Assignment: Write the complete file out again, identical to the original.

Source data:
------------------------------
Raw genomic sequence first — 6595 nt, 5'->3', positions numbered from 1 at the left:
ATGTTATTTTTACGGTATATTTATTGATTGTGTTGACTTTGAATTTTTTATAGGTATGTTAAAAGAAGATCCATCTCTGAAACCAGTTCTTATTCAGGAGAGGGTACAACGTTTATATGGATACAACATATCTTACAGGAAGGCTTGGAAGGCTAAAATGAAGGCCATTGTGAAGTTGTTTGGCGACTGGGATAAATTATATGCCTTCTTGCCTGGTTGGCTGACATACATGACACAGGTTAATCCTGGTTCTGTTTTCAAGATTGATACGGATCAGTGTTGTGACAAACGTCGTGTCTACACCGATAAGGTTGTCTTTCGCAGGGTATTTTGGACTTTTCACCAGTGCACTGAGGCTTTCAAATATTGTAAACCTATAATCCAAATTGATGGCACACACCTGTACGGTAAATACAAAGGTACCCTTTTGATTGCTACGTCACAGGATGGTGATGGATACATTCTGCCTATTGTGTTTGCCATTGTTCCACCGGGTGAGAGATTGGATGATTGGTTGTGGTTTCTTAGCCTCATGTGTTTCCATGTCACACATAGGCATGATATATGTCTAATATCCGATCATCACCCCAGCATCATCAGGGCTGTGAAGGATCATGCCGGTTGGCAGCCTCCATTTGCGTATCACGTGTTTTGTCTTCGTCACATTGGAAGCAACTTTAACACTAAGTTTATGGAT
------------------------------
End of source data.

Raw genomic sequence first — 6595 nt, 5'->3', positions numbered from 1 at the left:
ATGTTATTTTTACGGTATATTTATTGATTGTGTTGACTTTGAATTTTTTATAGGTATGTTAAAAGAAGATCCATCTCTGAAACCAGTTCTTATTCAGGAGAGGGTACAACGTTTATATGGATACAACATATCTTACAGGAAGGCTTGGAAGGCTAAAATGAAGGCCATTGTGAAGTTGTTTGGCGACTGGGATAAATTATATGCCTTCTTGCCTGGTTGGCTGACATACATGACACAGGTTAATCCTGGTTCTGTTTTCAAGATTGATACGGATCAGTGTTGTGACAAACGTCGTGTCTACACCGATAAGGTTGTCTTTCGCAGGGTATTTTGGACTTTTCACCAGTGCACTGAGGCTTTCAAATATTGTAAACCTATAATCCAAATTGATGGCACACACCTGTACGGTAAATACAAAGGTACCCTTTTGATTGCTACGTCACAGGATGGTGATGGATACATTCTGCCTATTGTGTTTGCCATTGTTCCACCGGGTGAGAGATTGGATGATTGGTTGTGGTTTCTTAGCCTCATGTGTTTCCATGTCACACATAGGCATGATATATGTCTAATATCCGATCATCACCCCAGCATCATCAGGGCTGTGAAGGATCATGCCGGTTGGCAGCCTCCATTTGCGTATCACGTGTTTTGTCTTCGTCACATTGGAAGCAACTTTAACACTAAGTTTATGGAT